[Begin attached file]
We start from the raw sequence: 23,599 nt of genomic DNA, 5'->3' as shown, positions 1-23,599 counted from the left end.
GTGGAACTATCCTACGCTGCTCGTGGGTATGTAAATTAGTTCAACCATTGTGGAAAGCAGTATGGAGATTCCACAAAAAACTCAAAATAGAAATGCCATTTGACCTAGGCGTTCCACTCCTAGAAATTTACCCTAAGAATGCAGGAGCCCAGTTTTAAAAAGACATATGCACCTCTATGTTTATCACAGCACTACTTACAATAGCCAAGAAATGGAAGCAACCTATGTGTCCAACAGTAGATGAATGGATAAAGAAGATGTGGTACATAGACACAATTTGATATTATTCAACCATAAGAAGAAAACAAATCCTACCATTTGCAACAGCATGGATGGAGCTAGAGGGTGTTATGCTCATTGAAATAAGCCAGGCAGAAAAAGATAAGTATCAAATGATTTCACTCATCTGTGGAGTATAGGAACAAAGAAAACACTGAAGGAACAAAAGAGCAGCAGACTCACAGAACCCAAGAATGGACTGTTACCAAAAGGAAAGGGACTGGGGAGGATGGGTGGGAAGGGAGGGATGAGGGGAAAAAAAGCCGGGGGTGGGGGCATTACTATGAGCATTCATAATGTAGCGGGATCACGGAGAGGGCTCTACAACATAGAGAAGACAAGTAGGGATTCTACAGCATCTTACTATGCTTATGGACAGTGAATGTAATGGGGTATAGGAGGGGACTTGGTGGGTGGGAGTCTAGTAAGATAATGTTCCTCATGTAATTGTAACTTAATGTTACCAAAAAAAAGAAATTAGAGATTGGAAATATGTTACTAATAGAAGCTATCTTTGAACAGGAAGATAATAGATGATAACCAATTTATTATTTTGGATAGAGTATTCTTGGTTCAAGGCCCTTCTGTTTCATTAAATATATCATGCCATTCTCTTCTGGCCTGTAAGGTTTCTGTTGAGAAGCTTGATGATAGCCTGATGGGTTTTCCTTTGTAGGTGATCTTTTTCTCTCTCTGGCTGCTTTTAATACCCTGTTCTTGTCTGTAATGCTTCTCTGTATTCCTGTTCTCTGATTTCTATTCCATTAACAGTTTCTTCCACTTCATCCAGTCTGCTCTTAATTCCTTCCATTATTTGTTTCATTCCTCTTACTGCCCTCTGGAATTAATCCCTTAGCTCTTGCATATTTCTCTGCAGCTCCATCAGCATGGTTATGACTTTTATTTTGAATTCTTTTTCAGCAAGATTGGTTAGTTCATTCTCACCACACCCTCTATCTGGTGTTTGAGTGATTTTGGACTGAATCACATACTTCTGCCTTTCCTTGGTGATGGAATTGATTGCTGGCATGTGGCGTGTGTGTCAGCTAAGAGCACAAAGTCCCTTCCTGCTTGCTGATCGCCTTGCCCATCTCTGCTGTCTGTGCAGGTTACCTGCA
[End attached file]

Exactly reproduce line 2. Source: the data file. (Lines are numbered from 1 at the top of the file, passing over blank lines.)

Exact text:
GTGGAACTATCCTACGCTGCTCGTGGGTATGTAAATTAGTTCAACCATTGTGGAAAGCAGTATGGAGATTCCACAAAAAACTCAAAATAGAAATGCCATTTGACCTAGGCGTTCCACTCCTAGAAATTTACCCTAAGAATGCAGGAGCCCAGTTTTAAAAAGACATATGCACCTCTATGTTTATCACAGCACTACTTACAATAGCCAAGAAATGGAAGCAACCTATGTGTCCAACAGTAGATGAATGGATAAAGAAGATGTGGTACATAGACACAATTTGATATTATTCAACCATAAGAAGAAAACAAATCCTACCATTTGCAACAGCATGGATGGAGCTAGAGGGTGTTATGCTCATTGAAATAAGCCAGGCAGAAAAAGATAAGTATCAAATGATTTCACTCATCTGTGGAGTATAGGAACAAAGAAAACACTGAAGGAACAAAAGAGCAGCAGACTCACAGAACCCAAGAATGGACTGTTACCAAAAGGAAAGGGACTGGGGAGGATGGGTGGGAAGGGAGGGATGAGGGGAAAAAAAGCCGGGGGTGGGGGCATTACTATGAGCATTCATAATGTAGCGGGATCACGGAGAGGGCTCTACAACATAGAGAAGACAAGTAGGGATTCTACAGCATCTTACTATGCTTATGGACAGTGAATGTAATGGGGTATAGGAGGGGACTTGGTGGGTGGGAGTCTAGTAAGATAATGTTCCTCATGTAATTGTAACTTAATGTTACCAAAAAAAAGAAATTAGAGATTGGAAATATGTTACTAATAGAAGCTATCTTTGAACAGGAAGATAATAGATGATAACCAATTTATTATTTTGGATAGAGTATTCTTGGTTCAAGGCCCTTCTGTTTCATTAAATATATCATGCCATTCTCTTCTGGCCTGTAAGGTTTCTGTTGAGAAGCTTGATGATAGCCTGATGGGTTTTCCTTTGTAGGTGATCTTTTTCTCTCTCTGGCTGCTTTTAATACCCTGTTCTTGTCTGTAATGCTTCTCTGTATTCCTGTTCTCTGATTTCTATTCCATTAACAGTTTCTTCCACTTCATCCAGTCTGCTCTTAATTCCTTCCATTATTTGTTTCATTCCTCTTACTGCCCTCTGGAATTAATCCCTTAGCTCTTGCATATTTCTCTGCAGCTCCATCAGCATGGTTATGACTTTTATTTTGAATTCTTTTTCAGCAAGATTGGTTAGTTCATTCTCACCACACCCTCTATCTGGTGTTTGAGTGATTTTGGACTGAATCACATACTTCTGCCTTTCCTTGGTGATGGAATTGATTGCTGGCATGTGGCGTGTGTGTCAGCTAAGAGCACAAAGTCCCTTCCTGCTTGCTGATCGCCTTGCCCATCTCTGCTGTCTGTGCAGGTTACCTGCA